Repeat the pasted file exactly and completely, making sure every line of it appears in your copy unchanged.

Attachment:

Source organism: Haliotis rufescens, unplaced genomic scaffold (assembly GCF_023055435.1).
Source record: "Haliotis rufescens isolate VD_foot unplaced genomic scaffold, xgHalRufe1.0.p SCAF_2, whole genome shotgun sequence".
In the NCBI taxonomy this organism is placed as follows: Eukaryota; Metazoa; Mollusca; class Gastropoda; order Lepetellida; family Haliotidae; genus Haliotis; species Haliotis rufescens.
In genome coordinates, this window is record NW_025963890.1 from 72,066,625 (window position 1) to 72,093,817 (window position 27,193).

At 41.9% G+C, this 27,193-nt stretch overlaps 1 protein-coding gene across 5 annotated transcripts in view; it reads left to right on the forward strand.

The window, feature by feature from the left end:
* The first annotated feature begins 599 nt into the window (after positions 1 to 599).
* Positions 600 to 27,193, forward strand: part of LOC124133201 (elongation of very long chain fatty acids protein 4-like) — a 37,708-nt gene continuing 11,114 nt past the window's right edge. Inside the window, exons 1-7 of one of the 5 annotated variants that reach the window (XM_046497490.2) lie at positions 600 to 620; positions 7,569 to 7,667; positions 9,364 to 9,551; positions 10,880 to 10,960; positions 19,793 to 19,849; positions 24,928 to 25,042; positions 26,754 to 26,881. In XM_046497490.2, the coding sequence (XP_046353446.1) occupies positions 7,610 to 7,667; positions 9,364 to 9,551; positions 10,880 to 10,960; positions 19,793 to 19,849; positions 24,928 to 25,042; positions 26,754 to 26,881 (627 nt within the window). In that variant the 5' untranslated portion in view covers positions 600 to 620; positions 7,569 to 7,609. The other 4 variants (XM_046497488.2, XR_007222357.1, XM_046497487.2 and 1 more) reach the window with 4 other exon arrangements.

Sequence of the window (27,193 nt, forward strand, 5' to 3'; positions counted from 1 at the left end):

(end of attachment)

Source organism: Haliotis rufescens, unplaced genomic scaffold (assembly GCF_023055435.1).
Source record: "Haliotis rufescens isolate VD_foot unplaced genomic scaffold, xgHalRufe1.0.p SCAF_2, whole genome shotgun sequence".
In the NCBI taxonomy this organism is placed as follows: Eukaryota; Metazoa; Mollusca; class Gastropoda; order Lepetellida; family Haliotidae; genus Haliotis; species Haliotis rufescens.
In genome coordinates, this window is record NW_025963890.1 from 72,066,625 (window position 1) to 72,093,817 (window position 27,193).

At 41.9% G+C, this 27,193-nt stretch overlaps 1 protein-coding gene across 5 annotated transcripts in view; it reads left to right on the forward strand.

The window, feature by feature from the left end:
* The first annotated feature begins 599 nt into the window (after positions 1 to 599).
* Positions 600 to 27,193, forward strand: part of LOC124133201 (elongation of very long chain fatty acids protein 4-like) — a 37,708-nt gene continuing 11,114 nt past the window's right edge. Inside the window, exons 1-7 of one of the 5 annotated variants that reach the window (XM_046497490.2) lie at positions 600 to 620; positions 7,569 to 7,667; positions 9,364 to 9,551; positions 10,880 to 10,960; positions 19,793 to 19,849; positions 24,928 to 25,042; positions 26,754 to 26,881. In XM_046497490.2, the coding sequence (XP_046353446.1) occupies positions 7,610 to 7,667; positions 9,364 to 9,551; positions 10,880 to 10,960; positions 19,793 to 19,849; positions 24,928 to 25,042; positions 26,754 to 26,881 (627 nt within the window). In that variant the 5' untranslated portion in view covers positions 600 to 620; positions 7,569 to 7,609. The other 4 variants (XM_046497488.2, XR_007222357.1, XM_046497487.2 and 1 more) reach the window with 4 other exon arrangements.

Sequence of the window (27,193 nt, forward strand, 5' to 3'; positions counted from 1 at the left end):